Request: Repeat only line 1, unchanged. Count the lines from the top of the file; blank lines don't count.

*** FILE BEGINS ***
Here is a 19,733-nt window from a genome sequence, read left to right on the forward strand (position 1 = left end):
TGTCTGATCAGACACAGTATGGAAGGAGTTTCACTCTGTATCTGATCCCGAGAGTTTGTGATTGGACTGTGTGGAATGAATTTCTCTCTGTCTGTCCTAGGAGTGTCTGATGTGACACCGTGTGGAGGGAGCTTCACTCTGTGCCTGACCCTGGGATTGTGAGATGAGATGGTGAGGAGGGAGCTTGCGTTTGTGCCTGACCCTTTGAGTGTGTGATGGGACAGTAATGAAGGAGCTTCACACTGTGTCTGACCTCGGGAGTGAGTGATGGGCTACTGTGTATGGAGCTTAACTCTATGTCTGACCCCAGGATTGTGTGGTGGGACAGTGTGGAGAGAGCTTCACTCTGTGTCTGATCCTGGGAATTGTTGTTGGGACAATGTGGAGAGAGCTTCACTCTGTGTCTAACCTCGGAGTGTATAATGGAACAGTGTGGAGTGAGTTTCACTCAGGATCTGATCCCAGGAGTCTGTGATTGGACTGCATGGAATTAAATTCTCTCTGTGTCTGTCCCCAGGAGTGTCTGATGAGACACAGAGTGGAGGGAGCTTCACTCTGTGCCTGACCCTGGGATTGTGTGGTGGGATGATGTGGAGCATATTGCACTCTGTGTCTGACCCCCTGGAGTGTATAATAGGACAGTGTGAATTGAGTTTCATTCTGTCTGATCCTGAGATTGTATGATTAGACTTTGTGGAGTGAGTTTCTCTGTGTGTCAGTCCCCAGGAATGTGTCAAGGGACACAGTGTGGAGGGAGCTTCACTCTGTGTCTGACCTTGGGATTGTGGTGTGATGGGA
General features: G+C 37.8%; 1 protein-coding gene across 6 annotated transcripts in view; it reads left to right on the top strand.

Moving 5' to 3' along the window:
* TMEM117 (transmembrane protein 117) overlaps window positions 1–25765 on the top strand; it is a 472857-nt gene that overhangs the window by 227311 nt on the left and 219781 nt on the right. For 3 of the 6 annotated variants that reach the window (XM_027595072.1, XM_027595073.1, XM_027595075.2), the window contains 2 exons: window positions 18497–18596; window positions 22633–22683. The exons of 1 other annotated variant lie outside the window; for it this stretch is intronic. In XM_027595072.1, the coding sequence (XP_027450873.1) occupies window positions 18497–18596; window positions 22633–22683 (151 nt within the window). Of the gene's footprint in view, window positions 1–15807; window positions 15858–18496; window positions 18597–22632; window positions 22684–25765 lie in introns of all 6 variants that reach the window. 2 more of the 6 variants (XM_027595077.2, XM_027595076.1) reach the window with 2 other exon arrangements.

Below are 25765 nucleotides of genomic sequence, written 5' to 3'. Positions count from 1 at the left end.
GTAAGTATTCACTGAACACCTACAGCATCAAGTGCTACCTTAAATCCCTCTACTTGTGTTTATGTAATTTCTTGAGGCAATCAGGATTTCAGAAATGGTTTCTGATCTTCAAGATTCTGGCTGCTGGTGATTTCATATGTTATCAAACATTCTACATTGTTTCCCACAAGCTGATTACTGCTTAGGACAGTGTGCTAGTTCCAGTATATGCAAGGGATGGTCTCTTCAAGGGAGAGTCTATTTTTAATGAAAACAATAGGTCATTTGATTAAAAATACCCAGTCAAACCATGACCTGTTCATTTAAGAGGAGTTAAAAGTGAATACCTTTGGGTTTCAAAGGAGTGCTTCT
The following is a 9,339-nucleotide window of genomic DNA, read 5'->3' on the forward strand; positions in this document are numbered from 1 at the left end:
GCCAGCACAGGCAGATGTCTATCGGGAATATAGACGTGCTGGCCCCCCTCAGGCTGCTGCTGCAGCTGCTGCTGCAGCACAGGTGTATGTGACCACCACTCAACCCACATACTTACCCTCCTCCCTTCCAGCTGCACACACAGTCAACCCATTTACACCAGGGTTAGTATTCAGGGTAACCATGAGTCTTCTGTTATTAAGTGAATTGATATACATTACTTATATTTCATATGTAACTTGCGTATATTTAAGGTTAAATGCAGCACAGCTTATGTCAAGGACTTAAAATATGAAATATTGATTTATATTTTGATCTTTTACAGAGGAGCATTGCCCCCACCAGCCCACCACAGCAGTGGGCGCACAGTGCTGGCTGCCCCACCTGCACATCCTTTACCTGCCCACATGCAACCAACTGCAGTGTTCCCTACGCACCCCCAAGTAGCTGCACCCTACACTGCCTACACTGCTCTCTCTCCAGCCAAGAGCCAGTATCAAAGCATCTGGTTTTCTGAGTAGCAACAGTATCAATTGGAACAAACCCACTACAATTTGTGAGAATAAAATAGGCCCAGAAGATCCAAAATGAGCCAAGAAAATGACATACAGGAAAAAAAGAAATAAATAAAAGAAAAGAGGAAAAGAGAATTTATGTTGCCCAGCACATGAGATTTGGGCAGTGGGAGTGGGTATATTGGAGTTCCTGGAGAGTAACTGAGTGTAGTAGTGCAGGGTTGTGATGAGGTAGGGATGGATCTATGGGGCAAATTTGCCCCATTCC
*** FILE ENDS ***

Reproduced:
Here is a 19,733-nt window from a genome sequence, read left to right on the forward strand (position 1 = left end):